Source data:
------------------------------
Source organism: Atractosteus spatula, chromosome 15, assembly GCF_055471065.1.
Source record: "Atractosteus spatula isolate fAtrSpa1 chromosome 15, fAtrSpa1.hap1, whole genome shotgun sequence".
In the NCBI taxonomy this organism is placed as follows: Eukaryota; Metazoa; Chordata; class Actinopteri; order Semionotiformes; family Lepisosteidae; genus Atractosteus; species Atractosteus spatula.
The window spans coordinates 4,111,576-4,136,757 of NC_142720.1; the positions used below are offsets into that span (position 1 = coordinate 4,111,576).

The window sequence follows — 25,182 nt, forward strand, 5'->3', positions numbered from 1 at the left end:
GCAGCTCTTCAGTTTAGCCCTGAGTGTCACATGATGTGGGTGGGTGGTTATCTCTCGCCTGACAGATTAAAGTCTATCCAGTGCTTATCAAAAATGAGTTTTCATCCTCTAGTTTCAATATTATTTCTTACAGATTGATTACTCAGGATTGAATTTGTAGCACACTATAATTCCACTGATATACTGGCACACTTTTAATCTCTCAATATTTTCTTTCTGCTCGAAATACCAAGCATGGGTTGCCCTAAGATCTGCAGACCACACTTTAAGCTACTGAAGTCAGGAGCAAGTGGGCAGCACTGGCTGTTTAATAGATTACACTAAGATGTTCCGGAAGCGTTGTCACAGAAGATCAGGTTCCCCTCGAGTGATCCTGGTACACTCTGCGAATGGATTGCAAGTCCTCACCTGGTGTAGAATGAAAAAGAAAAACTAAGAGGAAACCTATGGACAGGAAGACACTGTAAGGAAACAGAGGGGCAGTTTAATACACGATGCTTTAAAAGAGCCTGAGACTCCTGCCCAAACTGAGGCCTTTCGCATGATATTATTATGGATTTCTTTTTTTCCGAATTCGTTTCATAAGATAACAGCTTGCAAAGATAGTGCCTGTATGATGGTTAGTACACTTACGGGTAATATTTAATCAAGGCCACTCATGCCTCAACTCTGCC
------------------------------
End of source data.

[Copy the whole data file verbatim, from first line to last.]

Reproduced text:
Source organism: Atractosteus spatula, chromosome 15, assembly GCF_055471065.1.
Source record: "Atractosteus spatula isolate fAtrSpa1 chromosome 15, fAtrSpa1.hap1, whole genome shotgun sequence".
In the NCBI taxonomy this organism is placed as follows: Eukaryota; Metazoa; Chordata; class Actinopteri; order Semionotiformes; family Lepisosteidae; genus Atractosteus; species Atractosteus spatula.
The window spans coordinates 4,111,576-4,136,757 of NC_142720.1; the positions used below are offsets into that span (position 1 = coordinate 4,111,576).

The window sequence follows — 25,182 nt, forward strand, 5'->3', positions numbered from 1 at the left end:
GCAGCTCTTCAGTTTAGCCCTGAGTGTCACATGATGTGGGTGGGTGGTTATCTCTCGCCTGACAGATTAAAGTCTATCCAGTGCTTATCAAAAATGAGTTTTCATCCTCTAGTTTCAATATTATTTCTTACAGATTGATTACTCAGGATTGAATTTGTAGCACACTATAATTCCACTGATATACTGGCACACTTTTAATCTCTCAATATTTTCTTTCTGCTCGAAATACCAAGCATGGGTTGCCCTAAGATCTGCAGACCACACTTTAAGCTACTGAAGTCAGGAGCAAGTGGGCAGCACTGGCTGTTTAATAGATTACACTAAGATGTTCCGGAAGCGTTGTCACAGAAGATCAGGTTCCCCTCGAGTGATCCTGGTACACTCTGCGAATGGATTGCAAGTCCTCACCTGGTGTAGAATGAAAAAGAAAAACTAAGAGGAAACCTATGGACAGGAAGACACTGTAAGGAAACAGAGGGGCAGTTTAATACACGATGCTTTAAAAGAGCCTGAGACTCCTGCCCAAACTGAGGCCTTTCGCATGATATTATTATGGATTTCTTTTTTTCCGAATTCGTTTCATAAGATAACAGCTTGCAAAGATAGTGCCTGTATGATGGTTAGTACACTTACGGGTAATATTTAATCAAGGCCACTCATGCCTCAACTCTGCC